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When a child is having trouble staying on task at school there are a number of possible reasons why this could be happening. Some children may have medical problems such as ADHD, while others may have some form of anxiety. Others may be bored with current schoolwork and are in need of more of a challenge. The best way to learn how to improve a child’s focus at school is to get to the root of the problem.
Have your child assessed by a professional. Take him to his pediatrician for a checkup. Have there been major changes in your household recently? Often there are psychological or emotional stressors when a child has an inability to focus. You can try talking to your child about what is going on with him. If that does not work, getting child or family counseling can reduce stress and help your child to focus better. A professional counselor can also help rule out substance abuse, depression, clinical anxiety or other factors that may be affecting your child’s school performance and outlook.
As a parent, you really need to have a good understanding of your child’s capabilities. Your child may need something more from his school experience. He may be lacking in the academic skills or abilities needed to succeed at his grade level or he may need to have access to more advanced work. The teacher and the school need to work at getting your son assessed and assisted with his learning needs. Talk to your child’s teachers about the areas where he is having problems.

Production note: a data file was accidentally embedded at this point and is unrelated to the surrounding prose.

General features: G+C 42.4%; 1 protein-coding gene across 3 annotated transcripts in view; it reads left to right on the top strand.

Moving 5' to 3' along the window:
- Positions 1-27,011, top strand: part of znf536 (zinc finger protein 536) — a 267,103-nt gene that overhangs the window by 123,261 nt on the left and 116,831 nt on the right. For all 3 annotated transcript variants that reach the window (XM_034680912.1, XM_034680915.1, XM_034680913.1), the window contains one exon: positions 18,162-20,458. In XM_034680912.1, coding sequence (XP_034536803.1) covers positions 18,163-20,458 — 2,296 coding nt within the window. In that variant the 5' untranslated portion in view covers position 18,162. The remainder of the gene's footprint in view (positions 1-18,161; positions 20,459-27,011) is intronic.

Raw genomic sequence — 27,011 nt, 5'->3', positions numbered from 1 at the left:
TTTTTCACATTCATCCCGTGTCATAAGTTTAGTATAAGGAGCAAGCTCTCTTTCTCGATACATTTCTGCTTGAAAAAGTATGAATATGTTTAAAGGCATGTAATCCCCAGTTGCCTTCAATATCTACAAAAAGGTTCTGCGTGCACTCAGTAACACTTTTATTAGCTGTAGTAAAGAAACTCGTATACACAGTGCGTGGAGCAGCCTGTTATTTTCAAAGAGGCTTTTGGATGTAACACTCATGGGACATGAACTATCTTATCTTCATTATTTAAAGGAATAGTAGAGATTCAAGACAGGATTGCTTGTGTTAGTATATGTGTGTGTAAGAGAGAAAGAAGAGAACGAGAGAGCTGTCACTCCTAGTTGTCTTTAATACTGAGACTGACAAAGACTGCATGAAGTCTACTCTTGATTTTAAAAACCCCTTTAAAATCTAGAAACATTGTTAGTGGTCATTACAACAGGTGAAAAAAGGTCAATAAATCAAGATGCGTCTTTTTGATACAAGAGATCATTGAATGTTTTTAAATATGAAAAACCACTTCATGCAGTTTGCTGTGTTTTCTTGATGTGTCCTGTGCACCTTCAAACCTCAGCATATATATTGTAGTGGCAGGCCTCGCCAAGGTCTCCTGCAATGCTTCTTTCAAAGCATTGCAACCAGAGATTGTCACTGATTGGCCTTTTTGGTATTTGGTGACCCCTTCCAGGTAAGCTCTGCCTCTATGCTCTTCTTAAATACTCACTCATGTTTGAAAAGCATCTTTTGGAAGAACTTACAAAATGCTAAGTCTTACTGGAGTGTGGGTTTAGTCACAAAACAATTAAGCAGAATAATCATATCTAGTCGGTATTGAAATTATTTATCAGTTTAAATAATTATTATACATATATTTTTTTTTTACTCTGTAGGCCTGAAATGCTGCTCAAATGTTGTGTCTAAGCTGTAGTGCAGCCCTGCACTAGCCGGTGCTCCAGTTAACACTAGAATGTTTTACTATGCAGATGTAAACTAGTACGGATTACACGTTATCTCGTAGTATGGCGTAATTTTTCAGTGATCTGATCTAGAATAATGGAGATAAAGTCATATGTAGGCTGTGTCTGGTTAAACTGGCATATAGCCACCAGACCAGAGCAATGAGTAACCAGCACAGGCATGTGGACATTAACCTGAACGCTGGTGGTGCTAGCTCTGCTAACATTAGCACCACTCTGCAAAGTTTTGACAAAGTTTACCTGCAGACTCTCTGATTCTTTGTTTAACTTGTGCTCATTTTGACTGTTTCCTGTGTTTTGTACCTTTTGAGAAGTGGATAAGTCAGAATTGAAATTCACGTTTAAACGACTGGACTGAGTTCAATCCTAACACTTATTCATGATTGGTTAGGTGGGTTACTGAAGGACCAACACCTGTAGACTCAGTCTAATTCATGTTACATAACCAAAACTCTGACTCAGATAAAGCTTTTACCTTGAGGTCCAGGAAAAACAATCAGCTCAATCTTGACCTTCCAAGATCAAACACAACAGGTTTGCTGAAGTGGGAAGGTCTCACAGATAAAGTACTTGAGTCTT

There are things you can do on your own at home. Kids need structure and supervision, and they need somebody looking in on them who will hold them accountable. Put effort into helping your child manage his homework, even if he seems resistant to your help. Do not assume he understands everything on his own, check in to see how things are going. To help your son, break down tasks, encouraging him to work on and f finish one step at a time. This will reduce your anxiety and his.
Remember, to maintain their motivation, everyone needs to be rewarded now and then. Use praise and positivity to keep your son excited and interested. Children learn better when they get positive responses to their learning efforts.
You might want to consider a reward chart. Ask your child to think of things they would like to do with you, and then make that a monthly goal. For each homework assignment completed, your child could get a sticker or star that can be added up to get a treat: a new book, a trip to the park or museum, a bike ride or a family movie night.
Find the strengths in your child, and work to support and encourage them.
With time and assistance, your child should be able to get back on track and in all likelihood he will bounce back at school.
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